To be sure that the line is clear, use a different phone to call us, or call a friend before you call us to avoid reconnecting to the fraudster.

Remember, never give out your full security details over the phone - we'll only ever ask you for selected characters from your passwords and Grid Card. 

Postal scams and junk mail

About postal scams and junk mail
Sometimes we get offers of products and services through the post. They’re usually unwanted and often just too good to be true. Some might promise you the earth but ask you for money before they deliver. Many try and introduce a sense of urgency with a time-limit to get you to act quickly. 
How you can reduce junk mail and avoid falling for a scam

You can remove your name and address from most direct mailing lists by registering with the Mailing Preference Service. It’s easy to set up – just go to their website.

Remember you can’t win a prize if you haven't entered. Never send money to someone you don’t know – you shouldn’t have to pay anything to get a prize.

If it’s from a charity, check they are registered. If you haven’t heard of the organisation contacting you, check them out.

If in doubt – bin it.

Rogue traders

About rogue traders

A trader turns up on your doorstep unannounced to get business from you. They usually give you a quote for work you may not even need doing and often at a higher price than you should pay.

They’re often unpleasant and use threatening high pressure tactics to get you to commit to buying their goods and services. Some will demand payment before they start, or before they’ve finished the work and never come back to finish the job. They may not even be properly qualified to do the work. 

How you can protect yourself against rogue traders

Never agree to work being done on the spot. If someone knocks on door and tells you,  'you need work doing' – roof tiling, exterior painting, gutter repair – just say no. Be firm, they may not want to take ‘no’ for an answer.

If you know you need some work carried out, shop around – get a minimum of three quotes from reputable local traders. Ask friends for recommendations – it’s the best way to get someone you can trust to do the job.

Don’t take money out for them – if they offer to go with you to get cash out, refuse!

Have you been approached by a rogue trader? Then contact Trading Standards. Call the Citizens Advice consumer helpline on 03454 04 05 06.

If you feel like you're in danger call the police. 

Investment fraud

About investment fraud

Someone encourages you to invest money in a scheme, but it turns out to be worthless or non-existent. You could lose your hard-earned savings, so always be cautious.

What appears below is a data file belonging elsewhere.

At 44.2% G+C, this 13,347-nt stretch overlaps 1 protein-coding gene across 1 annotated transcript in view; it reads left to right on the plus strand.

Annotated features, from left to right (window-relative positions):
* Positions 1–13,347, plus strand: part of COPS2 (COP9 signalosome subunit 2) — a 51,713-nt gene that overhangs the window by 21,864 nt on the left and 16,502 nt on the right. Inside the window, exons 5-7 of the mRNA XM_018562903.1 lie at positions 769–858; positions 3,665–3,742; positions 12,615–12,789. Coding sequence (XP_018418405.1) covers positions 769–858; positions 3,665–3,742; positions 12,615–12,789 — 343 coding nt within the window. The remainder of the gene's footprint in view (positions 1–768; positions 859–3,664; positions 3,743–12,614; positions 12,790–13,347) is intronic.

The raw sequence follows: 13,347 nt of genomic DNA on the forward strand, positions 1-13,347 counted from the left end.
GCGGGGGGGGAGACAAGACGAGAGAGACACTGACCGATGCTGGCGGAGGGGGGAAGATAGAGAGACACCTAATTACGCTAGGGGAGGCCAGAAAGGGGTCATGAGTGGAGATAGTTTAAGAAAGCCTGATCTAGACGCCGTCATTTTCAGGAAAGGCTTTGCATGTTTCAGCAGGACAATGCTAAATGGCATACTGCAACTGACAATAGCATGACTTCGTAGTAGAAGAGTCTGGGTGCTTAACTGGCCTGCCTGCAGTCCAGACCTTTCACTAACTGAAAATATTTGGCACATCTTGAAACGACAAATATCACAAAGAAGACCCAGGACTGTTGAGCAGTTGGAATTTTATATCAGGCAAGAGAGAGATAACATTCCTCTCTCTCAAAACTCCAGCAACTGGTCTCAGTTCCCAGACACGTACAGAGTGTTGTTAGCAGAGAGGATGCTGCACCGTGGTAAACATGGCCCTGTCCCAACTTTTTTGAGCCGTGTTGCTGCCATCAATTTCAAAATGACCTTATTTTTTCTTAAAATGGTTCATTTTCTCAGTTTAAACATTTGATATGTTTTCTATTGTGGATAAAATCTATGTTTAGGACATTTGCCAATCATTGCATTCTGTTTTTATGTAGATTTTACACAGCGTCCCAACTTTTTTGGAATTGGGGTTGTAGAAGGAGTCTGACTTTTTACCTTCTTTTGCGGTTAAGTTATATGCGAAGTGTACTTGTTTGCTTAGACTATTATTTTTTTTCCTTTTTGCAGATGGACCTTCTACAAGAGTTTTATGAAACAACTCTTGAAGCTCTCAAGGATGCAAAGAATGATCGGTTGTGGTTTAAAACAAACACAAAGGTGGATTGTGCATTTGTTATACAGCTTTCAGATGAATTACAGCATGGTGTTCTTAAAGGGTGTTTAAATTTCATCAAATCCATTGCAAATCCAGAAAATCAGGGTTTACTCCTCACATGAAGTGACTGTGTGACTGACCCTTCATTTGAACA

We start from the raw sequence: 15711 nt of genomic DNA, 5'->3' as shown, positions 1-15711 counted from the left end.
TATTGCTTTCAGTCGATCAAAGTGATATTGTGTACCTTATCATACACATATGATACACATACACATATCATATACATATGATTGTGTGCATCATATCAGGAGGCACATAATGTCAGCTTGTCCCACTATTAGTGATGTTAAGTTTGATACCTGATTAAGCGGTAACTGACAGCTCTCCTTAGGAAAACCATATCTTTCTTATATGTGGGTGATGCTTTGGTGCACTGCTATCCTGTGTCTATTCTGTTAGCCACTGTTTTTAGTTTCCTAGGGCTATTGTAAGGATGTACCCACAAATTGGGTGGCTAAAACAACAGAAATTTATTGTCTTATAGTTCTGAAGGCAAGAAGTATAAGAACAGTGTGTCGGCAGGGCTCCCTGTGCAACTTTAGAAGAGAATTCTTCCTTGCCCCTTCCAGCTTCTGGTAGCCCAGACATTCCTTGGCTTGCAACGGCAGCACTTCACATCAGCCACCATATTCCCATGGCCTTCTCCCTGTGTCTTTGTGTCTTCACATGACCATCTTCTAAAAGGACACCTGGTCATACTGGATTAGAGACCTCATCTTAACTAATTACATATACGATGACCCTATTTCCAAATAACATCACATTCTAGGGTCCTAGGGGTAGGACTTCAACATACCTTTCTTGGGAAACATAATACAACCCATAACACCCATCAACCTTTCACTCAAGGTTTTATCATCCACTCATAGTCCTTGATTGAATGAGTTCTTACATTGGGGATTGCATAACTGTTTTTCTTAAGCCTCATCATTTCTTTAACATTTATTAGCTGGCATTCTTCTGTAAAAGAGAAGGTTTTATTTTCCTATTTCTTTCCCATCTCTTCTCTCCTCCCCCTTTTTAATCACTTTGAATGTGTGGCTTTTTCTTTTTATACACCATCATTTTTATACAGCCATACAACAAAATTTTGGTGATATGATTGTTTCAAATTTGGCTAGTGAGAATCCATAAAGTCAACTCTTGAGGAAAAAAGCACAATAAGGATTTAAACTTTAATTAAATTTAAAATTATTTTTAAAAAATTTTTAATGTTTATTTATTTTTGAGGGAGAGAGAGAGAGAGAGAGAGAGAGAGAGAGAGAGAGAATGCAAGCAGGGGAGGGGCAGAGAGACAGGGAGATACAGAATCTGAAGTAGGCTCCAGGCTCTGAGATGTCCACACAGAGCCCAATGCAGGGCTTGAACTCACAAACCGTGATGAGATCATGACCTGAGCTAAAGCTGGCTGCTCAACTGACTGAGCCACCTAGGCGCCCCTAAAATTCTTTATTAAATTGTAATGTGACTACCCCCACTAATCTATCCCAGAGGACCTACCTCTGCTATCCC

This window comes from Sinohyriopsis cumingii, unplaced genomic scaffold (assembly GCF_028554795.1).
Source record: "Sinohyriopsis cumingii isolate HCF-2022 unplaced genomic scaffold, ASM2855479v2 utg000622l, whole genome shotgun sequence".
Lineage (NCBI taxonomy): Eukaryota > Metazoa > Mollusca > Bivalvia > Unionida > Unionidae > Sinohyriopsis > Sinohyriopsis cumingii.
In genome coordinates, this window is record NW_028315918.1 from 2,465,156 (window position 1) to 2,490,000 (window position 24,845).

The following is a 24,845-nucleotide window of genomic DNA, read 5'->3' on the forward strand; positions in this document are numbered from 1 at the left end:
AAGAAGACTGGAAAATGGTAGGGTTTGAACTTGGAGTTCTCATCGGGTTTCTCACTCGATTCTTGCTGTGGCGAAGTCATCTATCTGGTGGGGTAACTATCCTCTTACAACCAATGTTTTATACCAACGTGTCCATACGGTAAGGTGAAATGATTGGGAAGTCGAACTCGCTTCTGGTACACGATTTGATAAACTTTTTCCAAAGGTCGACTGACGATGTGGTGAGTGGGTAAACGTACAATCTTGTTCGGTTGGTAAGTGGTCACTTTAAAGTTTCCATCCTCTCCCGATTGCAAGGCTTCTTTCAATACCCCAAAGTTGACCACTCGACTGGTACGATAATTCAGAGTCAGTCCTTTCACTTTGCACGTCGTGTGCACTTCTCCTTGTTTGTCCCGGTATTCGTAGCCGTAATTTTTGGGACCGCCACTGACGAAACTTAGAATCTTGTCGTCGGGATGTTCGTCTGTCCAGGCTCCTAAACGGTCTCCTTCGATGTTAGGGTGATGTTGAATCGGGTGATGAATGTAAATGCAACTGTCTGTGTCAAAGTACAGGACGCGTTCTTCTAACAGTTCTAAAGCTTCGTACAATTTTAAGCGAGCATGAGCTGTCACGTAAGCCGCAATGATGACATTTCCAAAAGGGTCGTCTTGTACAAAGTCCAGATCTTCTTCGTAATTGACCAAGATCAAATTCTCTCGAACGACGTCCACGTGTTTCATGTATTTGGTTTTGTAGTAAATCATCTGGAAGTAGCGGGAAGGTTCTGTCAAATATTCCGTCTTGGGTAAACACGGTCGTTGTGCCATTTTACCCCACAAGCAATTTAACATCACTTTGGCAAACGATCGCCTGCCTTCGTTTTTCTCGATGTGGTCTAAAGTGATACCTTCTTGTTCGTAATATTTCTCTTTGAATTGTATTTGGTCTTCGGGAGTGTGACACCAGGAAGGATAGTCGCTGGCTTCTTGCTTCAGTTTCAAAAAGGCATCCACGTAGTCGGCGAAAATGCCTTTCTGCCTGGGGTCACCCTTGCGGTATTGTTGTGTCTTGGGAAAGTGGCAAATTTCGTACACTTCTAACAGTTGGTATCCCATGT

Investment fraud comes in many forms, but there’s usually one common promise when someone is encouraging you to invest in a new scheme. They’ll say you'll get a high return with little or no risk to your money. They’re usually time-limited offers, and they encourage you not to share with anyone.

How to protect yourself against investment fraud

All investments carry an element of risk – it’s worth remembering that even genuine investment opportunities, with the potential of high returns, carry a high risk.

Be especially cautious if the contact is uninvited and it’s through a cold call, email or letter you didn’t expect. Authorised firms aren't likely to contact you in this way.

Don’t be pressured into making a quick decision. Consider taking independent professional financial advice before making any kind of investment decision, especially if the type of investment isn’t familiar to you.

Check out the firm that’s contacting you at the Financial Services Register, and the investment on FCA scam smart or contact the Financial Conduct Authority on 0800 111 6768. 

Holiday fraud

About holiday fraud

Fraudsters could offer flights, accommodation and other travel services that just don’t exist. They may have set up a completely fraudulent website, or it can be just a fraudulent advert on a genuine site.

They may encourage you to pay for your holiday away from the site for a discount. They’ll often ask for a direct bank transfer and may even send a confirmation email to make it all look genuine.

How to protect yourself against holiday fraud

Make sure your booking is confirmed by a consumer protection scheme such as ABTA (Association of British Travel Agents) and/or ATOL (Air Travel Organiser’s License). Don’t rely on seeing their logo, check membership on the ABTA or ATOL’s website.

Research any property before you book. Check listings on other sites and be cautious if prices differ significantly.